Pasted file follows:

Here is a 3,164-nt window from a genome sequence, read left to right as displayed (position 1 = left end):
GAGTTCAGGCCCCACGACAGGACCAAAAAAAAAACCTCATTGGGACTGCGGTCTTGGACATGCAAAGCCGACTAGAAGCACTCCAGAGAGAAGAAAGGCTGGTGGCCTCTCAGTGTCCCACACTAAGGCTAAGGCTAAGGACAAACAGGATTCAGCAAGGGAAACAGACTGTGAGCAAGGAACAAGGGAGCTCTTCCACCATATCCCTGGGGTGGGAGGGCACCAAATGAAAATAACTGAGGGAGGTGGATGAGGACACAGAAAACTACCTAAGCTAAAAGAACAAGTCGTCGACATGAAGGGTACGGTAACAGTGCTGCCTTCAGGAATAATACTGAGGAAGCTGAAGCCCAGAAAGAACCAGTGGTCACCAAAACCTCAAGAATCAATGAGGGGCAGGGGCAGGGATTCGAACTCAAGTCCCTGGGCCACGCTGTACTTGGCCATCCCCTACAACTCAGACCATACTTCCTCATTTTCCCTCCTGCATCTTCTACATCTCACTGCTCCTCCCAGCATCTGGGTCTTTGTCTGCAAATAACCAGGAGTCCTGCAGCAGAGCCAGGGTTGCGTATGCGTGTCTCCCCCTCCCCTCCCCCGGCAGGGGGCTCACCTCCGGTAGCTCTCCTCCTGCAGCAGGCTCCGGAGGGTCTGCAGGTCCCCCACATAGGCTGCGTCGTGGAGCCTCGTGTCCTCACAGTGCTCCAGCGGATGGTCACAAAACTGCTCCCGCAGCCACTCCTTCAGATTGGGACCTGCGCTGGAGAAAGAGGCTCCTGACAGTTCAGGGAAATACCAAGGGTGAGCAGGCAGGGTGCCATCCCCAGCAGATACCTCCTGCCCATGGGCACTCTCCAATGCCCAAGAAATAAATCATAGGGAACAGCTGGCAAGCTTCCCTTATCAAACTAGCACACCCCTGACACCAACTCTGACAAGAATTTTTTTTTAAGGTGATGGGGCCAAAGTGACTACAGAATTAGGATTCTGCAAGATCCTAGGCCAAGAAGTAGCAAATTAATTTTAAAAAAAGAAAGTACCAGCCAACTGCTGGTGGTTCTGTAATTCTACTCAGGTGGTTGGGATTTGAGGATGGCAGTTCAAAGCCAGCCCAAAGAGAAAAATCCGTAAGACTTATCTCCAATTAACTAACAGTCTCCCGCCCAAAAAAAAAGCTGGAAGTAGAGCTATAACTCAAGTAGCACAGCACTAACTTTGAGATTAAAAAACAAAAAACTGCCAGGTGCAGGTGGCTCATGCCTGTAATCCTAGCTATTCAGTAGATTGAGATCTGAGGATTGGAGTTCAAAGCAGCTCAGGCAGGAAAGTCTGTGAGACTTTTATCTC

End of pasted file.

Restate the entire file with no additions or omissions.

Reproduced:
Here is a 3,164-nt window from a genome sequence, read left to right as displayed (position 1 = left end):
GAGTTCAGGCCCCACGACAGGACCAAAAAAAAAACCTCATTGGGACTGCGGTCTTGGACATGCAAAGCCGACTAGAAGCACTCCAGAGAGAAGAAAGGCTGGTGGCCTCTCAGTGTCCCACACTAAGGCTAAGGCTAAGGACAAACAGGATTCAGCAAGGGAAACAGACTGTGAGCAAGGAACAAGGGAGCTCTTCCACCATATCCCTGGGGTGGGAGGGCACCAAATGAAAATAACTGAGGGAGGTGGATGAGGACACAGAAAACTACCTAAGCTAAAAGAACAAGTCGTCGACATGAAGGGTACGGTAACAGTGCTGCCTTCAGGAATAATACTGAGGAAGCTGAAGCCCAGAAAGAACCAGTGGTCACCAAAACCTCAAGAATCAATGAGGGGCAGGGGCAGGGATTCGAACTCAAGTCCCTGGGCCACGCTGTACTTGGCCATCCCCTACAACTCAGACCATACTTCCTCATTTTCCCTCCTGCATCTTCTACATCTCACTGCTCCTCCCAGCATCTGGGTCTTTGTCTGCAAATAACCAGGAGTCCTGCAGCAGAGCCAGGGTTGCGTATGCGTGTCTCCCCCTCCCCTCCCCCGGCAGGGGGCTCACCTCCGGTAGCTCTCCTCCTGCAGCAGGCTCCGGAGGGTCTGCAGGTCCCCCACATAGGCTGCGTCGTGGAGCCTCGTGTCCTCACAGTGCTCCAGCGGATGGTCACAAAACTGCTCCCGCAGCCACTCCTTCAGATTGGGACCTGCGCTGGAGAAAGAGGCTCCTGACAGTTCAGGGAAATACCAAGGGTGAGCAGGCAGGGTGCCATCCCCAGCAGATACCTCCTGCCCATGGGCACTCTCCAATGCCCAAGAAATAAATCATAGGGAACAGCTGGCAAGCTTCCCTTATCAAACTAGCACACCCCTGACACCAACTCTGACAAGAATTTTTTTTTAAGGTGATGGGGCCAAAGTGACTACAGAATTAGGATTCTGCAAGATCCTAGGCCAAGAAGTAGCAAATTAATTTTAAAAAAAGAAAGTACCAGCCAACTGCTGGTGGTTCTGTAATTCTACTCAGGTGGTTGGGATTTGAGGATGGCAGTTCAAAGCCAGCCCAAAGAGAAAAATCCGTAAGACTTATCTCCAATTAACTAACAGTCTCCCGCCCAAAAAAAAAGCTGGAAGTAGAGCTATAACTCAAGTAGCACAGCACTAACTTTGAGATTAAAAAACAAAAAACTGCCAGGTGCAGGTGGCTCATGCCTGTAATCCTAGCTATTCAGTAGATTGAGATCTGAGGATTGGAGTTCAAAGCAGCTCAGGCAGGAAAGTCTGTGAGACTTTTATCTC